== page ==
Leinster House is in total wind down ahead of the Christmas break, which is still more than a fortnight away.
The Dáil spent most of last week being filibustered on abortion while over in the Seanad there’s a filibuster trying to prevent the Judicial Appointment Bill from progressing.
Brexit is the burning issue, but we’re in a holding pattern until at least December 11, when the House of Commons votes on the deal. To fill time and look busy, the Government has been going around launching ‘funds’ for rural folk, urbanites and even climate change.
And in the background, the talks on a new confidence and supply arrangement are continuing without any hint of urgency.
The point in time when either Leo Varadkar or Micheál Martin could have sparked a pre-Christmas election has passed, so it will now be next year at the earliest.
More than a month of talking has amounted to little more than briefings from civil servants on housing, health and, most recently, broadband.
Unlike during previous discussions, there are very few leaks – because as one of those involved put it “there’s nothing to leak”.
Last Thursday, Fianna Fáil representatives Dara Calleary, Michael McGrath, Lisa Chambers and Charlie McConalogue got the inside story on climate change and the National Broadband Plan.
Over the course of three-and-a-half hours, they were given the logic behind the rollout proposals for broadband and talked through how it could still work out OK despite being marred in controversy.
They left feeling better informed but “still a bit sceptical”. There were no threats to pull the plug. In fact, there weren’t even any rows – because neither Fianna Fáil nor Fine Gael wants that right now.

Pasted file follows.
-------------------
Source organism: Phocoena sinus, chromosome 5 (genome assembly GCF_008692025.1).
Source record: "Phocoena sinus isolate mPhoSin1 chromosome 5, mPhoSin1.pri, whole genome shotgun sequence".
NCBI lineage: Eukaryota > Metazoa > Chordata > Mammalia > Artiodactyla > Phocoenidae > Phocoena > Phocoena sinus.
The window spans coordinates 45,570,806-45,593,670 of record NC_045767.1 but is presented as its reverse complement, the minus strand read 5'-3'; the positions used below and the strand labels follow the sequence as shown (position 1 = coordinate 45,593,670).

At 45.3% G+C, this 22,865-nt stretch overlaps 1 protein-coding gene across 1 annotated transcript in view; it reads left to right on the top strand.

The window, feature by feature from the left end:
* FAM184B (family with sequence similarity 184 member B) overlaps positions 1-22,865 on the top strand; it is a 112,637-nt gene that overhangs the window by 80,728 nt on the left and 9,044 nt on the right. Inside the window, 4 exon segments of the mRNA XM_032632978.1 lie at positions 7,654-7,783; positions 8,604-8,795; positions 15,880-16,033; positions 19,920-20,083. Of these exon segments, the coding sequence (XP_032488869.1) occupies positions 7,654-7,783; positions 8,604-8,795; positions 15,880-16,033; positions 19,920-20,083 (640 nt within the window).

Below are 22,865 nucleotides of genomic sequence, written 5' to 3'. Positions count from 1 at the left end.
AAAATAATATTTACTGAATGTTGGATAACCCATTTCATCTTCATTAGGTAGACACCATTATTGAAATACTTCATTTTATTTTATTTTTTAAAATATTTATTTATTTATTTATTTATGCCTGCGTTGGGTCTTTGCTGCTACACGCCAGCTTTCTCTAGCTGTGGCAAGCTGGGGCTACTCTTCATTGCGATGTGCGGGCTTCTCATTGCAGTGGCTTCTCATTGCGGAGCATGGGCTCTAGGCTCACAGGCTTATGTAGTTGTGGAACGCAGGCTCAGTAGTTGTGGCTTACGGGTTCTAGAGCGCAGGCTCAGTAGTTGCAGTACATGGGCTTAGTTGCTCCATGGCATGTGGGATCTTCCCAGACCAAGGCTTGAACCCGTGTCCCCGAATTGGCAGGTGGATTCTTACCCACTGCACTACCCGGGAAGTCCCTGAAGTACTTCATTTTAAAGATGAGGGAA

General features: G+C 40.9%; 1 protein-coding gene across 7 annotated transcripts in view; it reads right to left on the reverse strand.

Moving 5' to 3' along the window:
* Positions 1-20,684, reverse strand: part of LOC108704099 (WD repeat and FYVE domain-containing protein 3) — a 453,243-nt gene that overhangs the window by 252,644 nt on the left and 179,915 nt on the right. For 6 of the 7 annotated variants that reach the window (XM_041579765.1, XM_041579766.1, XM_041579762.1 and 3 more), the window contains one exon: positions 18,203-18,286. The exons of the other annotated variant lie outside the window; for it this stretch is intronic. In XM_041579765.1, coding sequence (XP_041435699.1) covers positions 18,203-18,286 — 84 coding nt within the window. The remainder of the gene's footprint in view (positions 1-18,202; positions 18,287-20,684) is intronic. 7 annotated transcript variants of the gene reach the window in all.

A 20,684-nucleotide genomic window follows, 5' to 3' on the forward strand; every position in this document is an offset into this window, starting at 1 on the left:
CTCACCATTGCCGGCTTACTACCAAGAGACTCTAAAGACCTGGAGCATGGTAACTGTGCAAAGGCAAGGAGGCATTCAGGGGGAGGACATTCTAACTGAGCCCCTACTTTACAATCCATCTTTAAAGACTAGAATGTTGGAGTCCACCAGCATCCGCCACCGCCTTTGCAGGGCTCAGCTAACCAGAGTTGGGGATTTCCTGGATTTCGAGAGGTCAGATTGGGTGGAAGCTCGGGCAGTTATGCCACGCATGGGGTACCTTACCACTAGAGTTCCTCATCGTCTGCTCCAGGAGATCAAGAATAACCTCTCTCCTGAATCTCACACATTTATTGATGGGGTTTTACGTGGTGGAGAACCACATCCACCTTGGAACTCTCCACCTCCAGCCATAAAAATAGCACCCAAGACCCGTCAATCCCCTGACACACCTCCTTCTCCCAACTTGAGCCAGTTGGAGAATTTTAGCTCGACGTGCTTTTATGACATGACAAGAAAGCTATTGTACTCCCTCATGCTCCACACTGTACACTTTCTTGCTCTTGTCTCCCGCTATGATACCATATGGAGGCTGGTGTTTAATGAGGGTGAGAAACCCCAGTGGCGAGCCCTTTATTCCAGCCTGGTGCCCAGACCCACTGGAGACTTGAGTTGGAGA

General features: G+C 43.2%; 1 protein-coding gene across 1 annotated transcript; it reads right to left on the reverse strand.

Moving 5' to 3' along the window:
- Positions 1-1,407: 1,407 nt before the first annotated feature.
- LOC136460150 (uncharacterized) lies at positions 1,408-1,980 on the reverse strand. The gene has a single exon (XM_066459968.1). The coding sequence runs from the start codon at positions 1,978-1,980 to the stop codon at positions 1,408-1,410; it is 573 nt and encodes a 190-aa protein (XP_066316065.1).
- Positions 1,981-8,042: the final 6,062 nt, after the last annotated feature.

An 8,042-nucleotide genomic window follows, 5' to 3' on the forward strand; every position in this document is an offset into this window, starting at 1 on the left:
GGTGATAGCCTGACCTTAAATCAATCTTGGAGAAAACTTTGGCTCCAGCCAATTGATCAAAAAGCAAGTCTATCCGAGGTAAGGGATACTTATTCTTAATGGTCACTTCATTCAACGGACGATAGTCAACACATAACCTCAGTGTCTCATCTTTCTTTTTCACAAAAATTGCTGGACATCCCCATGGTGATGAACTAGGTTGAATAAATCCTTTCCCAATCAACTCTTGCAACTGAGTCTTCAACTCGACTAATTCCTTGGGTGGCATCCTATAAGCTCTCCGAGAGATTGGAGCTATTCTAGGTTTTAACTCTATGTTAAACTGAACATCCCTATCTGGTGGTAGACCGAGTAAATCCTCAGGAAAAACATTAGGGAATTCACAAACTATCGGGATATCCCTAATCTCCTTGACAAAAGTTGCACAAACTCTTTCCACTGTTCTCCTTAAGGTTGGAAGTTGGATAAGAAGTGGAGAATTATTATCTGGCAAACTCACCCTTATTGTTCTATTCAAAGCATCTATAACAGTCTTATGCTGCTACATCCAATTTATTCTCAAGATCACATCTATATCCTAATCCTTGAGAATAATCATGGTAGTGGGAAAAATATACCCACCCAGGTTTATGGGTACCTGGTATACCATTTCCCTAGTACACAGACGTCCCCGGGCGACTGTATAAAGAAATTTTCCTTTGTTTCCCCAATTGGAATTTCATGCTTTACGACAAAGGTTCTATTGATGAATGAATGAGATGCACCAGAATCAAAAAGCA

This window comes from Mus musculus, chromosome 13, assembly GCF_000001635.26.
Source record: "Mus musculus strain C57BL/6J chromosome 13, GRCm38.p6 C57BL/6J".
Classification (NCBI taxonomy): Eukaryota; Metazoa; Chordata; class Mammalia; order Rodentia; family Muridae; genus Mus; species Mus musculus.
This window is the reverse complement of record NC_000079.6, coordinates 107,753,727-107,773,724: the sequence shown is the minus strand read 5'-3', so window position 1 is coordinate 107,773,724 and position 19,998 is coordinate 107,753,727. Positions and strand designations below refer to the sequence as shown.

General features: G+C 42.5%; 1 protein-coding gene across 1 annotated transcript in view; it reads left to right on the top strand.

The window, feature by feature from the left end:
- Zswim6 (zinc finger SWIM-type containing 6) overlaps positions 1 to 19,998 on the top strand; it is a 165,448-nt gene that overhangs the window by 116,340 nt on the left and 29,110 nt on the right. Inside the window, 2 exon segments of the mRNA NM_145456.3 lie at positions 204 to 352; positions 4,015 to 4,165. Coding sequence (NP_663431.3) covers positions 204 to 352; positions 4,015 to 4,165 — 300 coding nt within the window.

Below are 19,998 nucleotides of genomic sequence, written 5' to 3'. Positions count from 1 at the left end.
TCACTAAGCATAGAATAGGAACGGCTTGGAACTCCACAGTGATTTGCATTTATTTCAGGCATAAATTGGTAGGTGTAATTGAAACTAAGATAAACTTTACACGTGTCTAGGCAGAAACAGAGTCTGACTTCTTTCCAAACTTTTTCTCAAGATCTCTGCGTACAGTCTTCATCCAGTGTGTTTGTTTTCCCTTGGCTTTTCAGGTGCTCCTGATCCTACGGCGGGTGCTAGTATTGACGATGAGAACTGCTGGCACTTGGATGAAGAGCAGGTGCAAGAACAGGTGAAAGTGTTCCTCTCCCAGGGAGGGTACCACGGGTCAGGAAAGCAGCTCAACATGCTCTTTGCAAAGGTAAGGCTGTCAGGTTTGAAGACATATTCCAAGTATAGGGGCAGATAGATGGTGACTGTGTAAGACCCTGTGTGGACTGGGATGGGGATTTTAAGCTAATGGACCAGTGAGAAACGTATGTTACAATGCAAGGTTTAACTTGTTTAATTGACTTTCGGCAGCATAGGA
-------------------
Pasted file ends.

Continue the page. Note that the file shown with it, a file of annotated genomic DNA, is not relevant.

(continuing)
On Friday, Mr Martin said his party had “created stability and space” for the Government to negotiate Brexit. And to be fair, given the make-up of this Dáil, there has been remarkable stability. When compared with the madness of Westminster, our TDs look like proper Statesmen and women.
Mr Martin criticised Mr Varadkar’s performance in housing and health – but claimed Fianna Fáil was managing to manipulate policy without actually having any jobs in government. It was fairly predictable fare. Inevitably the question of whether he is election ready came up.
“All parties are in a state of readiness for the unexpected to happen. If something happens in a hurry, most parties would get their posters out,” he said in a most unthreatening tone. He predicted his party would increase its number of seats after the next election.
But that election is looking further away than anybody predicted. Next February will mark three years since the last general election. Did anybody really believe this Dáil would get this far? With a White House visit around March 17, Brexit Day set for March 29 and the local elections tied down for May 24, it’s hard to see where a general election fits in. All the signs are that this ‘certain uncertainty’ will be renewed in some shape until at least next autumn.
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